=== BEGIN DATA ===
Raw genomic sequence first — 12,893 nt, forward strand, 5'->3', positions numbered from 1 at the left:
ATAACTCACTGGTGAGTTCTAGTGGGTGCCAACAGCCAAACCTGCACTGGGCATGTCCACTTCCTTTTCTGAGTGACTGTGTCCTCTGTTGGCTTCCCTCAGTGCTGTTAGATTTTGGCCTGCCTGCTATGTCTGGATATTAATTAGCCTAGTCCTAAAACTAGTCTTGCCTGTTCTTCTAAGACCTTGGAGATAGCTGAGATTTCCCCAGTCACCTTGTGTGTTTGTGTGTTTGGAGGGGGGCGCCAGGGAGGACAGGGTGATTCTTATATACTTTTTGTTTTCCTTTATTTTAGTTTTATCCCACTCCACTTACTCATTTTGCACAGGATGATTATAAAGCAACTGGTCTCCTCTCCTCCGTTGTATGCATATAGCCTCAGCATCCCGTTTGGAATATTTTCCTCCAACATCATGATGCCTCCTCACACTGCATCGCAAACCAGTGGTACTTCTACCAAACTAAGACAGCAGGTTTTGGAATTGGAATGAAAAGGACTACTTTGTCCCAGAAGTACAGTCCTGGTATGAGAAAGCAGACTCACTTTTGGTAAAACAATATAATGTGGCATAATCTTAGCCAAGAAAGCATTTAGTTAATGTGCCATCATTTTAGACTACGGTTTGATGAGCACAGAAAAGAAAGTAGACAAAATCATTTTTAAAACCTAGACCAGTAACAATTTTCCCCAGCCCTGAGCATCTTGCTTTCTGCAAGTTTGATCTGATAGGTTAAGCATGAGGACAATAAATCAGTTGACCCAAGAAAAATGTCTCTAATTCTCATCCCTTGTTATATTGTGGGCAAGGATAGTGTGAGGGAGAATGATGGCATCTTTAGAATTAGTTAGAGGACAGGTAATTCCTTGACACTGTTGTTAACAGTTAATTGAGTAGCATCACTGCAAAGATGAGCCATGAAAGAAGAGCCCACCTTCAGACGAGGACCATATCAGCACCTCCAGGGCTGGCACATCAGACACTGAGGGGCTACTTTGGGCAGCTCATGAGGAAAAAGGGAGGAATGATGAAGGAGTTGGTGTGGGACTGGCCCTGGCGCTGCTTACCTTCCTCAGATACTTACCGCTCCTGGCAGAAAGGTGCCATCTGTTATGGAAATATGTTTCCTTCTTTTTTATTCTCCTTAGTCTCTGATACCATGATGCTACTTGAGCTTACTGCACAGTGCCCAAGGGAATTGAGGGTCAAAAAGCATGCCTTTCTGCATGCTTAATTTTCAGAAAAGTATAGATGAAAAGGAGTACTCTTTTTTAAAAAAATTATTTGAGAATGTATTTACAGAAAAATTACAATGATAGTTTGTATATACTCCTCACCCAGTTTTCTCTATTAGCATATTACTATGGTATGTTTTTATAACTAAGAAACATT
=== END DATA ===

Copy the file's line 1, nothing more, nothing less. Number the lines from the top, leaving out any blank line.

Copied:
Raw genomic sequence first — 12,893 nt, forward strand, 5'->3', positions numbered from 1 at the left: